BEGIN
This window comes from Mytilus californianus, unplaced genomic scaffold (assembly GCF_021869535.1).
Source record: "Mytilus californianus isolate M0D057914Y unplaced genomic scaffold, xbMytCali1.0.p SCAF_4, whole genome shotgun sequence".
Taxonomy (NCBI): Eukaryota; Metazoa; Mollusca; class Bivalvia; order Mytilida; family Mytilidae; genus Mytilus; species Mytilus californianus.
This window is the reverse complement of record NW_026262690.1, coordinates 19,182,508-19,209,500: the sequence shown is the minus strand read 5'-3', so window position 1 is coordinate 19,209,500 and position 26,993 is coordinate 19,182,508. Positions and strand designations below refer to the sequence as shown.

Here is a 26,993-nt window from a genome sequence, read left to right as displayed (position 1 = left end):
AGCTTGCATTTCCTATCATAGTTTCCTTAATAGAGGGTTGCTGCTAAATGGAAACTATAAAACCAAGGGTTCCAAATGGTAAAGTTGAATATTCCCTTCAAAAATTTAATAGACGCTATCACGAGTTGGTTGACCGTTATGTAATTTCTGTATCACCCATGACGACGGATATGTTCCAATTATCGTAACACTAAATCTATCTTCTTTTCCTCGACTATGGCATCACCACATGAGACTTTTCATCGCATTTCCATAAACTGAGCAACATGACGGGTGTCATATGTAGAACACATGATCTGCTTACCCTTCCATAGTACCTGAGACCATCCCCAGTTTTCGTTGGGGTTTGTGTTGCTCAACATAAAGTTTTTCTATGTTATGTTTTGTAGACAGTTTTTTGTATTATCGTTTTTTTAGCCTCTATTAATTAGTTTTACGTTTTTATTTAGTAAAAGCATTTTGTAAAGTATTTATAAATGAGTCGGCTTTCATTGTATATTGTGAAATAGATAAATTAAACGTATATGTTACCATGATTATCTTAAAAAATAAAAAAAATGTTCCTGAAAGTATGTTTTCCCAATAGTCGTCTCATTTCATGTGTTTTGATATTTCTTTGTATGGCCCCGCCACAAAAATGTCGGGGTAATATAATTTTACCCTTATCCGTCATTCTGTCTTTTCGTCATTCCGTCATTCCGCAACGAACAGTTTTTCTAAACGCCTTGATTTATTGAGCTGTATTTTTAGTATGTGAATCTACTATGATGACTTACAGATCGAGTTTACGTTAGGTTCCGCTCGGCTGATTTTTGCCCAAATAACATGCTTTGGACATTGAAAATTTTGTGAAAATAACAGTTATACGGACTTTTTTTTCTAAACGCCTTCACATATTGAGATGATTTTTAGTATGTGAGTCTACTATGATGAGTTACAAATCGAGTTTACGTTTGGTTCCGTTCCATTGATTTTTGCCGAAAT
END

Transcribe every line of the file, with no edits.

This window comes from Mytilus californianus, unplaced genomic scaffold (assembly GCF_021869535.1).
Source record: "Mytilus californianus isolate M0D057914Y unplaced genomic scaffold, xbMytCali1.0.p SCAF_4, whole genome shotgun sequence".
Taxonomy (NCBI): Eukaryota; Metazoa; Mollusca; class Bivalvia; order Mytilida; family Mytilidae; genus Mytilus; species Mytilus californianus.
This window is the reverse complement of record NW_026262690.1, coordinates 19,182,508-19,209,500: the sequence shown is the minus strand read 5'-3', so window position 1 is coordinate 19,209,500 and position 26,993 is coordinate 19,182,508. Positions and strand designations below refer to the sequence as shown.

Here is a 26,993-nt window from a genome sequence, read left to right as displayed (position 1 = left end):
AGCTTGCATTTCCTATCATAGTTTCCTTAATAGAGGGTTGCTGCTAAATGGAAACTATAAAACCAAGGGTTCCAAATGGTAAAGTTGAATATTCCCTTCAAAAATTTAATAGACGCTATCACGAGTTGGTTGACCGTTATGTAATTTCTGTATCACCCATGACGACGGATATGTTCCAATTATCGTAACACTAAATCTATCTTCTTTTCCTCGACTATGGCATCACCACATGAGACTTTTCATCGCATTTCCATAAACTGAGCAACATGACGGGTGTCATATGTAGAACACATGATCTGCTTACCCTTCCATAGTACCTGAGACCATCCCCAGTTTTCGTTGGGGTTTGTGTTGCTCAACATAAAGTTTTTCTATGTTATGTTTTGTAGACAGTTTTTTGTATTATCGTTTTTTTAGCCTCTATTAATTAGTTTTACGTTTTTATTTAGTAAAAGCATTTTGTAAAGTATTTATAAATGAGTCGGCTTTCATTGTATATTGTGAAATAGATAAATTAAACGTATATGTTACCATGATTATCTTAAAAAATAAAAAAAATGTTCCTGAAAGTATGTTTTCCCAATAGTCGTCTCATTTCATGTGTTTTGATATTTCTTTGTATGGCCCCGCCACAAAAATGTCGGGGTAATATAATTTTACCCTTATCCGTCATTCTGTCTTTTCGTCATTCCGTCATTCCGCAACGAACAGTTTTTCTAAACGCCTTGATTTATTGAGCTGTATTTTTAGTATGTGAATCTACTATGATGACTTACAGATCGAGTTTACGTTAGGTTCCGCTCGGCTGATTTTTGCCCAAATAACATGCTTTGGACATTGAAAATTTTGTGAAAATAACAGTTATACGGACTTTTTTTTCTAAACGCCTTCACATATTGAGATGATTTTTAGTATGTGAGTCTACTATGATGAGTTACAAATCGAGTTTACGTTTGGTTCCGTTCCATTGATTTTTGCCGAAAT